Coronavirus days: does science help?

covid-again I can't answer that, but the Economist has a recent article Are governments following the science on covid-19? Which has a chart of how much a country's scientists think that policymakers have followed scientific advice. Scraping the numbers for the "agree or strongly agree" line (using "disagree or strongly disagree" produces much the same), I can compare that to deaths-per-million. The Economist itself doesn't attempt any quantification, contenting itself with The countries hit hardest by the pandemic have been those where policymakers have strayed furthest from scientific recommendations. In Brazil, for example, most researchers believe expert advice has been disregarded. In America, which appears at the bottom of the Frontiers ranking, Donald Trump has dismissed his public-health advisers as “idiots”, mocked face masks and suggested that the disease might be treated with injections of disinfectant.

So there is a relationship, and it even goes in the right direction: more scienceyness gets you fewer deaths. But the scatter is large and the relationship looks weak (I threw in an Excel regression line).


* Speaking of science, the Graun's relentless negativity is notable: "For all its bluster, the UK will continue to be a customer of others’ innovations, not an inventor of its own". What, we're going to invent and innovate nothing? FFS. Of course we're not got to invent everything whatever our idiot gov says, but going to the opposite extreme is cretinous.


Tom said...

There's a nurse in South Dakota that sheds some light on why the USA is what it is and where it is: https://www.cnn.com/videos/us/2020/11/16/south-dakota-nurse-intv-newday-vpx.cnn


Team Trump's alternative views often stem from the nation's First Son In Law, who runs the White House Office of American Innovation. Unfortunately, its chief Sciency Guy, Jared Kushner seems hard pressed to distinguish between innovators and people who make up stuff, witness the hydroxychloroquine/disinfectant fiasco and the restaffing of NOAA's upper echelons with loyal lame ducks from political PR outfits like Heartland and CEI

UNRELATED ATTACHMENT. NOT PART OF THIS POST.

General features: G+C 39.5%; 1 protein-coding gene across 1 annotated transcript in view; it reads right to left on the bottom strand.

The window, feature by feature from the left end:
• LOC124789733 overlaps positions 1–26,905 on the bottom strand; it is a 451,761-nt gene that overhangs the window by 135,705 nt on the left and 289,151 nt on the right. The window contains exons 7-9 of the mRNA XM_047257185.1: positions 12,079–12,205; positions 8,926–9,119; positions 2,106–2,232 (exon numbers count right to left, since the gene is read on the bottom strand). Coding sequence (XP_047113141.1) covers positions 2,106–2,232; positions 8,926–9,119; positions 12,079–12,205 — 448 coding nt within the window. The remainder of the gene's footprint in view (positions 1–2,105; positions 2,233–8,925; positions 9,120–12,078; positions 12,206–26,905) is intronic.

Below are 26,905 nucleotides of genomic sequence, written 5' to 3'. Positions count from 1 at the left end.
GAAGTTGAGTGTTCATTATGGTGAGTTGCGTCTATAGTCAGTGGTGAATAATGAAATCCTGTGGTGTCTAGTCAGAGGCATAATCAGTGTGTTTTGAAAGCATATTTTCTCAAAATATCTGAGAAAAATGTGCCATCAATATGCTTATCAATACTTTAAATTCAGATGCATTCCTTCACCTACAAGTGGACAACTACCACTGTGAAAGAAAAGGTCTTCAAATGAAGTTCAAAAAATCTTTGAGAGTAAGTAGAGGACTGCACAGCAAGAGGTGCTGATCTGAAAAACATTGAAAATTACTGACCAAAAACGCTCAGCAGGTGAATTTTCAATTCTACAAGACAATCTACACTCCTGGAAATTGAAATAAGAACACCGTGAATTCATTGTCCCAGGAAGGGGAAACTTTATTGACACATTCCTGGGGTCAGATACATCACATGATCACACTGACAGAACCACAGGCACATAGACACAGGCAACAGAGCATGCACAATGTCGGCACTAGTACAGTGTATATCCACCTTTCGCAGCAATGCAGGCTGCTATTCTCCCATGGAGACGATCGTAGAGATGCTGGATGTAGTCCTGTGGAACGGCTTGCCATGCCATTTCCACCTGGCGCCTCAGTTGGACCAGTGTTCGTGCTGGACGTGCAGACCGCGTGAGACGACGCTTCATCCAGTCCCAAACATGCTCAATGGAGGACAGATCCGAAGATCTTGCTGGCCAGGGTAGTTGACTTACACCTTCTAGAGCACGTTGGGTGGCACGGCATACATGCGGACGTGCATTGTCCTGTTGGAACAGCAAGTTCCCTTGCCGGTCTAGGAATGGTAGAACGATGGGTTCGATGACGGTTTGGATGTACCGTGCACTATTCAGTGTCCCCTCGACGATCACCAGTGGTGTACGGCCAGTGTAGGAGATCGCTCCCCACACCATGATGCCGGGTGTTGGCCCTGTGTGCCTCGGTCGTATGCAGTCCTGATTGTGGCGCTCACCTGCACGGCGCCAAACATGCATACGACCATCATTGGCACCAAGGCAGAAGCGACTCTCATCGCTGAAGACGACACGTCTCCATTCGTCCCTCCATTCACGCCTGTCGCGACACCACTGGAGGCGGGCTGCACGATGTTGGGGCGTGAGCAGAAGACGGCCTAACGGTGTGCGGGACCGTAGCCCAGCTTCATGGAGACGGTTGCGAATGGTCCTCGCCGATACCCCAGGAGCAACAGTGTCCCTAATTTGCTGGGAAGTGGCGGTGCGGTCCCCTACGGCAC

This trend may snowball through Inauguration Day


Old_salt said...

You should label your axes.

Tom said...

Noah, I am so excited to hear the wonderful news that Dr. Akhigbe can enlarge both my dick and my breasts. Perhaps he can also assist me in the treatment of my chronic disease, gullibility. I eagerly await your reply.

William M. Connolley said...

Sorry, Noah and Dr. Akhigbehave been - ZOMG - censored.

Note: for reasons that I've been unable to work out, I don't get emails about comments on *this* blog, until I've commented myself. On one of my other blogs, things are different. Meh. anyway, I usually remember to check back on the posts and ideally post a comment myself, but this time I forgot. Actually, I wonder if I should just post a comment, then delete it, and that would be enough?

Anonymous said...

That's a shame. If plugged into Google, Noah Roland's comment about how Dr Real Akhigbe (aka Dr Zuma Zuk, Dr Uromi, etc) had helped him get his wife back could have taken your readers to all sorts of interesting places.

To, for example, a blogpost at Climate Change News with the splendidly clickbait title 'The Combined Forces of Herpes and Global Warming Are Threatening to Wipe Out the World's Oysters'. That could then have led to an article at SeaFoodSource saying that 'the herpes oyster virus has been good for business', this being because that particular business had coped with the virus better than many competitors had been able to.

A comment about pandemics from that SeaFooodSource article:

"Once the virus is in the environment, it is there for good. It's about learning to live with it and implementing best practice and good biosecurity where possible. We're now four years down the line and we are continuing to fine-tune things to get the best results," he said.

Four years? I hope we get our oysters in a row sooner than that.

Vinny Burgoo